Early Lease Termination
If a tenant vacates during the lease term, this person is responsible for the remaining portion of the lease. A landlord must attempt to mitigate damages by attempting to lease the premises to another person. Once the premises have been leased, the original tenant’s obligation is cut off. There is an exception. If you have another similar unit in your building which is vacant, it is permissible to attempt to lease that unit first.
If you serve a 3-day notice to pay rent or quit and the tenant offers a partial payment, the landlord does not have to accept this amount. Of course, if the landlord does accept this partial payment, a new 3-day notice to pay rent or quit would need to be served. This notice would state the correct amount of rent that is now due. Nothing prevents the landlord from immediately serving a new 3-day notice, the moment a partial payment is accepted.
Defense of Habitability
In almost any eviction action for non-payment of rent, landlords are always confronted with the defense of habitability. The tenant will defend the action by stating that many problems exist with the unit, which the landlord has refused to address. In January, 1974 there was a court case entitled Green vs Superior Court. In that case, tenants were given the right to withhold rent, if there was a needed repair. The tenant was required to notify the landlord and allow a reasonable amount of time for the item to be fixed. While the law had good intentions, it has been bastardized by tenants in almost every single case. I therefore recommend putting the following paragraph in all 3-day notices to pay rent or quit:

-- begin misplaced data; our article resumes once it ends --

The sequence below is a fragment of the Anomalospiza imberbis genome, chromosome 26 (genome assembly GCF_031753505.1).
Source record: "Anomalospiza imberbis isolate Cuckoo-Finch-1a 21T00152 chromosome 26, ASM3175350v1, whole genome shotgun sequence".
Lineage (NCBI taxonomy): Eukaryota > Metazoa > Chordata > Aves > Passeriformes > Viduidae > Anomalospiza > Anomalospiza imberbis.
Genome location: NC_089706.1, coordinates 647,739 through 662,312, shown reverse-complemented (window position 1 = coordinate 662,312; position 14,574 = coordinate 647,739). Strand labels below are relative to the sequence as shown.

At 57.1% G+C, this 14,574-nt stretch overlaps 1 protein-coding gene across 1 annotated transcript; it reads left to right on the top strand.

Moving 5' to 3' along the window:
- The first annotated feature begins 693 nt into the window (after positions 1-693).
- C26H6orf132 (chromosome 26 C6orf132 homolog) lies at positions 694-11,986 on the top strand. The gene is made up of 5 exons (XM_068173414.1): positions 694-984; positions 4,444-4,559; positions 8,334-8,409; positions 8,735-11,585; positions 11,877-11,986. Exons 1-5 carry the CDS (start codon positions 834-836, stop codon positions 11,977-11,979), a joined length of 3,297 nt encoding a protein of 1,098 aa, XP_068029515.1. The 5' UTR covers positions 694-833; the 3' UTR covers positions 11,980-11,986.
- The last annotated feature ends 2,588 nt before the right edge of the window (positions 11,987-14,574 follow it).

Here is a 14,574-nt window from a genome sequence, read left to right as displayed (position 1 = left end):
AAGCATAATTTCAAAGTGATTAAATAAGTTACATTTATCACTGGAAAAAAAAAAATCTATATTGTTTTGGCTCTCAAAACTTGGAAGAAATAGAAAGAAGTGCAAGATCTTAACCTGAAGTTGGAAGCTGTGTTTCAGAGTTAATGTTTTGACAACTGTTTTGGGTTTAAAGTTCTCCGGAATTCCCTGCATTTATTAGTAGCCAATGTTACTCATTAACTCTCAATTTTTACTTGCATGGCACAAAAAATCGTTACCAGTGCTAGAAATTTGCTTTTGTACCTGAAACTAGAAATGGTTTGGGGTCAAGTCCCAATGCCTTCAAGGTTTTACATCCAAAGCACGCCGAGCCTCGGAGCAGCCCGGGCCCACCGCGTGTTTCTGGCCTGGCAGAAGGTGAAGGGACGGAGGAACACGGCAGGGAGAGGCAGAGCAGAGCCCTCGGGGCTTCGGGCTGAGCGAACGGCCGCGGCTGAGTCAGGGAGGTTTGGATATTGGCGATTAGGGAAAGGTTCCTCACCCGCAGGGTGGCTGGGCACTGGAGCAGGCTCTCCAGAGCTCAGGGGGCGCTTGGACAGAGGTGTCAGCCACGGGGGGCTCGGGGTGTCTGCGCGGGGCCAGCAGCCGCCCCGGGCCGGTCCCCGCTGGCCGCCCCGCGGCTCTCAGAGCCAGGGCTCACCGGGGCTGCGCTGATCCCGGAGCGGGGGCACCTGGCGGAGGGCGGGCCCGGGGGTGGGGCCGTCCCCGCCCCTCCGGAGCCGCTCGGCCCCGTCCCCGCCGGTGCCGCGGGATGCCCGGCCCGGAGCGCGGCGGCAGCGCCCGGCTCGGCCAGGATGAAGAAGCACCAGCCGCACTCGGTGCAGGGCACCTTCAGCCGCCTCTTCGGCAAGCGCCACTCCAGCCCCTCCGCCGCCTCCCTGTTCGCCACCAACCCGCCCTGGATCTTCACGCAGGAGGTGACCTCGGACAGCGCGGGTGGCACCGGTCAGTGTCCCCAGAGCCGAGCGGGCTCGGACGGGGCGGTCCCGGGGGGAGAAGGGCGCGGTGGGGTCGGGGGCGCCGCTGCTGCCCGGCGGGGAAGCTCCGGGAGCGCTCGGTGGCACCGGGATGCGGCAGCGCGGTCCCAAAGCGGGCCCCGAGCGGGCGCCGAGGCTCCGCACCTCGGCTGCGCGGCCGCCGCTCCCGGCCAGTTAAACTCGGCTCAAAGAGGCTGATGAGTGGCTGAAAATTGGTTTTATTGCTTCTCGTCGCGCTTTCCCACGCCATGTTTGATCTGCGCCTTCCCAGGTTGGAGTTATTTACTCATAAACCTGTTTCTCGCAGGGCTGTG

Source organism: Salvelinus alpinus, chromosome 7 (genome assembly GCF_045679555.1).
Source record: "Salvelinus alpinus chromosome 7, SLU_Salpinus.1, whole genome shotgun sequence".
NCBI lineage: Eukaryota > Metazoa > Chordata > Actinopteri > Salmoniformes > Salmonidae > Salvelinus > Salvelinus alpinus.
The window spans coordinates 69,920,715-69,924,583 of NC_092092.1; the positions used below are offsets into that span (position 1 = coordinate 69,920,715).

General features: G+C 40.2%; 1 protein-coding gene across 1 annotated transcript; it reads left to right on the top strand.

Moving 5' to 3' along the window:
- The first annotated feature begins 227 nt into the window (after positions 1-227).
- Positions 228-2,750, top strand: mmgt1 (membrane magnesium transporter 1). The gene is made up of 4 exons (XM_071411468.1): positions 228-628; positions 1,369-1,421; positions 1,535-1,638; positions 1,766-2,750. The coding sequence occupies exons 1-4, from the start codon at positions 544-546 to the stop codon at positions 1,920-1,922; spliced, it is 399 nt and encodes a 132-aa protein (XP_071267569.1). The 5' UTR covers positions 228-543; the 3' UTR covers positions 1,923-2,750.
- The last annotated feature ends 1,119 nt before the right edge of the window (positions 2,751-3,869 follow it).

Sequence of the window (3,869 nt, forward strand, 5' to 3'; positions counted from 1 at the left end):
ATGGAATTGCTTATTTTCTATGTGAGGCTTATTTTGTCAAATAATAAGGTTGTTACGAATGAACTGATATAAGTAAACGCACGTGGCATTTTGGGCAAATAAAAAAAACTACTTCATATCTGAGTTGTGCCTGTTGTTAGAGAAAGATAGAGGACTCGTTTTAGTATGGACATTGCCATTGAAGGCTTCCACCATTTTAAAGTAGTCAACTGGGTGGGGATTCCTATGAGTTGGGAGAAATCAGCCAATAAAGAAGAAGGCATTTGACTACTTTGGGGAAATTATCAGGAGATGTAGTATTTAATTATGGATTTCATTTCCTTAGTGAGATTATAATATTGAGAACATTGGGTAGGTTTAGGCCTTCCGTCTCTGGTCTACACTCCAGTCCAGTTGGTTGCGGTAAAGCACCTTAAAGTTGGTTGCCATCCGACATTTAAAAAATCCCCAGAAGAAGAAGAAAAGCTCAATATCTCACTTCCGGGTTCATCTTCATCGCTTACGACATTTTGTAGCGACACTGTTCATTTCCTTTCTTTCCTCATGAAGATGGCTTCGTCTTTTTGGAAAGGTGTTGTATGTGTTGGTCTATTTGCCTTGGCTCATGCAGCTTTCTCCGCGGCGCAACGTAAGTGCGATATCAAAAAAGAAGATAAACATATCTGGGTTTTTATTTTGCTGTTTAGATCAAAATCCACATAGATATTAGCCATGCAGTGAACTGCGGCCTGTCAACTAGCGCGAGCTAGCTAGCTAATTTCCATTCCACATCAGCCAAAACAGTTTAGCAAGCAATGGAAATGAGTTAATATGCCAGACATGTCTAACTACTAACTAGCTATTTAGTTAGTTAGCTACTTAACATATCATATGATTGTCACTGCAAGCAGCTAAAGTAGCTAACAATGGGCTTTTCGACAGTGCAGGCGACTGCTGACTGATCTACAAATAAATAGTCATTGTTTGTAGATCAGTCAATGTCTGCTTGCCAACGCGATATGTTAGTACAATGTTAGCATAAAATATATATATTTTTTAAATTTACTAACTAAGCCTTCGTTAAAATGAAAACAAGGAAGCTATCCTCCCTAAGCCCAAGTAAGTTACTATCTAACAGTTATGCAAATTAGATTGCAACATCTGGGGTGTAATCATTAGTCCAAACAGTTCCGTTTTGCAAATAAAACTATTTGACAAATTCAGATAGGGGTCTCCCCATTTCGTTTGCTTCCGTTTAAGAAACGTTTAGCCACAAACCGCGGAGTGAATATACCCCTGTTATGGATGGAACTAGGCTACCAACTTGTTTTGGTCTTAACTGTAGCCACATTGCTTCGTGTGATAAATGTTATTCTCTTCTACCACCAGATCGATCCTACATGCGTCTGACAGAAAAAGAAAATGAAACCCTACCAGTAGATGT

“At this time we have not been informed that your unit is in need of any repairs. We take our responsibility as a landlord very seriously. If you believe that items need to be corrected, please address those issues in writing and we will immediately inspect and make necessary repairs. Of course, if we do not receive any written repair requests, we will assume that there are no items that need to be corrected at this time.”
Repair of Appliances
A landlord is responsible to take care of all appliances that are supplied with the premises. For example, if you supply a stove and a refrigerator, you will be responsible for its repair if the appliance becomes inoperable. There is a way to avoid this situation. Have a clause in the rental agreement that the appliance supplied is an accommodation and that the tenant will be responsible for its repair. This will shift the burden to the tenant if the item is in need of repair.
Charging Stations for Electrical Vehicles
For residential leases signed, renewed or extend on or after July 1, 2015, landlords are required to approve a tenant’s written request to install an electric vehicle charging station at the tenant’s parking space. The tenant must enter into a written agreement which includes requirements regarding the installation, use, maintenance and requires the tenant pay for all modifications. The tenant must also maintain a $1,000,000 general liability insurance policy.